Wednesday, March 21, 2007

CVGS Computer Group today

We had our monthly Chula Vista Genealogical Society Computer Group meeting today at the library, with 13 in attendance. We use the computer lab two out of every three months, and the conference room in the third month. This was a conference room day.

We try to use this meeting to address computer problems, genealogy software problems and demonstrate genealogy web site access. We went around the table and the attendees described their research problems - there were no real computer problems (that's good!). One attendee asked about making a GEDCOM for part of his FamilyTreeMaker11 database.

Three of us brought laptops and tried to access the Internet through the library's wireless connection. Mine was the only one that had a weak signal, but access was fairly quick - better than three weeks ago! I was able to pull up the census data for several attendees when we discussed their problem, and also the USGenWeb county sites for some attendees. We had a discussion of mailing lists also.

Even though all of the attendees have a computer, and access their email, only about half of them venture out on the Internet to sites like Rootsweb and USGenWeb. That is the challenge that we, as a society, face - providing education and confidence in using the Internet to find online genealogy data to our members. Not just to the ones that attended this meeting - also to the other 50% of our members that have a computer and email and need help accessing the Internet. Many of them would do it with some demonstration and practice.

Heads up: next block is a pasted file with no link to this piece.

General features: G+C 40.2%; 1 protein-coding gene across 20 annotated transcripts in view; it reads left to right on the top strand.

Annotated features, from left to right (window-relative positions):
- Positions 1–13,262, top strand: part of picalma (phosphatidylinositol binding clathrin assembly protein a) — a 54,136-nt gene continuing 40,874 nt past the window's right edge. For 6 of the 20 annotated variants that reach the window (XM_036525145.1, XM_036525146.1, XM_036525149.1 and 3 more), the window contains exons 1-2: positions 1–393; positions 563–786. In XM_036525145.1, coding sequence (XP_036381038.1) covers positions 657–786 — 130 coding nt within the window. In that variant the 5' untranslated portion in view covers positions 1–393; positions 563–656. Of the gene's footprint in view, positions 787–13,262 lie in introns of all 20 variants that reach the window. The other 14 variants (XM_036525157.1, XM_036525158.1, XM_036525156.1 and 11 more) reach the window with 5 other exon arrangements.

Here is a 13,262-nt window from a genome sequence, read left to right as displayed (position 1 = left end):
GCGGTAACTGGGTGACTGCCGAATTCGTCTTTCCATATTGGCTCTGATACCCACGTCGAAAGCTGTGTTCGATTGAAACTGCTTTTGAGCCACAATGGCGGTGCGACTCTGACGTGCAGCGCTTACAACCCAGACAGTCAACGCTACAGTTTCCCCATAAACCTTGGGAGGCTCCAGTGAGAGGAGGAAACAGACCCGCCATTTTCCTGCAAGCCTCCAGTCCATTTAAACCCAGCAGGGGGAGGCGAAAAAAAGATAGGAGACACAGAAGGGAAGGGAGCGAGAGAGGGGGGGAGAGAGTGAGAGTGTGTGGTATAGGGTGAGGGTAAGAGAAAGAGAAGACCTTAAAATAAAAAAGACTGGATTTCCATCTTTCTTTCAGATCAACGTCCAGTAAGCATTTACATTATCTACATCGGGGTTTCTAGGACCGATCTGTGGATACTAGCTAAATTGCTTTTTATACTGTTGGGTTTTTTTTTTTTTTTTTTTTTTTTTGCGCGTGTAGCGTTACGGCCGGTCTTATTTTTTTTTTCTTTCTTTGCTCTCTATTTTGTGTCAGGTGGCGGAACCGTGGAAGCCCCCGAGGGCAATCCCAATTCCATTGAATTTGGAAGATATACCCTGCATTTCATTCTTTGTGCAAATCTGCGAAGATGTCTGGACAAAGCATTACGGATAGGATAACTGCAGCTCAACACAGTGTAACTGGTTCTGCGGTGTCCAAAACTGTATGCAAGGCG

We have a four session class scheduled in April for basic computer skills and web access using the library Computer Lab. We are going to plan some FamilyTreeMaker sessions using the laptop and projector in the next few months. We are also going to look for another venue with better wireless connectivity to do the Internet tutorial work using the online genealogy tutorials.

My guess is that only about 20% of our members are "ept" doing Internet genealogy research. If we can raise that percentage to 40 or 50%, we will have really helped our members.

How does your society address this problem? What has worked for you?

1 comment:

Anonymous said...

I continue to enjoy your blog more so than others for the relevance to those actually doing research and who enjoy genealogy. The situation you describe is not unlike what we see here on the east coast. In Connecticut, the CT Society of Genealogists has over 4,000 members, but the most we ever see at our regular meetings is about 200 (for our large annual event in October). We do have a library and a paid staff and often, questions are about computers. As someone who lectures with some regularity, I note that while they may be genealogy meetings, most questions are actually rooted in technology. On occasion, people ask how or why the 1930 Census can help - - but most times it's detailed questions about why the index is hiding their ancestor and we end up discussing techniques for flushing out hidden records due to mis-transcribed records. These are challenges somewhat unique to computer genealogy, but certainly a far cry better than a decade ago when electronic index didn't exist for many of these sources and the pursuit we all enjoy would take that much more time.

My strongest recommendation to any member of the CVGS or other group is to sit with Google or other sites (sometimes as a group) and simply 'play' with the tool to see what and how it works. Don't be afraid, you won't break it (most times). It's only after many similar searches that you'll develop a feel for the slight variations in results that may yield the clue you're looking for.

Keep up the great postings!
Dan Lynch
Trumbull CT